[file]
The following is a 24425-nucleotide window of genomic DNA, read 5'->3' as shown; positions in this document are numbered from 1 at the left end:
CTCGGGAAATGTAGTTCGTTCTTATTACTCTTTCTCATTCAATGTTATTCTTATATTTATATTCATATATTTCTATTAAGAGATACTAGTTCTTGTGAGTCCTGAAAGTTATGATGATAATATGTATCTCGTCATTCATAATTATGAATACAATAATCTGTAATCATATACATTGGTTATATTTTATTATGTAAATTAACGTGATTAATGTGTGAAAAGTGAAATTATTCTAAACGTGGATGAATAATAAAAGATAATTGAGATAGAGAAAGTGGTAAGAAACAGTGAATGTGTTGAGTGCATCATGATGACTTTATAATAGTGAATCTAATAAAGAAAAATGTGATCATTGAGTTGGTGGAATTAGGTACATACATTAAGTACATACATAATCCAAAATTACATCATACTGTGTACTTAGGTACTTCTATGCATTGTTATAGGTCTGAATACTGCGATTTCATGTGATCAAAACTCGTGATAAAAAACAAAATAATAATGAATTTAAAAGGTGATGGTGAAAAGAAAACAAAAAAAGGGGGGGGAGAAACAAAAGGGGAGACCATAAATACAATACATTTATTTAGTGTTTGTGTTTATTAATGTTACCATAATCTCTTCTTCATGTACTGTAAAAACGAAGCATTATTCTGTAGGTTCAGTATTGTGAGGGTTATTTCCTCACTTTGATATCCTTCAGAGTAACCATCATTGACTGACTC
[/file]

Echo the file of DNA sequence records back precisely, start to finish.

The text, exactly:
The following is a 24425-nucleotide window of genomic DNA, read 5'->3' as shown; positions in this document are numbered from 1 at the left end:
CTCGGGAAATGTAGTTCGTTCTTATTACTCTTTCTCATTCAATGTTATTCTTATATTTATATTCATATATTTCTATTAAGAGATACTAGTTCTTGTGAGTCCTGAAAGTTATGATGATAATATGTATCTCGTCATTCATAATTATGAATACAATAATCTGTAATCATATACATTGGTTATATTTTATTATGTAAATTAACGTGATTAATGTGTGAAAAGTGAAATTATTCTAAACGTGGATGAATAATAAAAGATAATTGAGATAGAGAAAGTGGTAAGAAACAGTGAATGTGTTGAGTGCATCATGATGACTTTATAATAGTGAATCTAATAAAGAAAAATGTGATCATTGAGTTGGTGGAATTAGGTACATACATTAAGTACATACATAATCCAAAATTACATCATACTGTGTACTTAGGTACTTCTATGCATTGTTATAGGTCTGAATACTGCGATTTCATGTGATCAAAACTCGTGATAAAAAACAAAATAATAATGAATTTAAAAGGTGATGGTGAAAAGAAAACAAAAAAAGGGGGGGGAGAAACAAAAGGGGAGACCATAAATACAATACATTTATTTAGTGTTTGTGTTTATTAATGTTACCATAATCTCTTCTTCATGTACTGTAAAAACGAAGCATTATTCTGTAGGTTCAGTATTGTGAGGGTTATTTCCTCACTTTGATATCCTTCAGAGTAACCATCATTGACTGACTC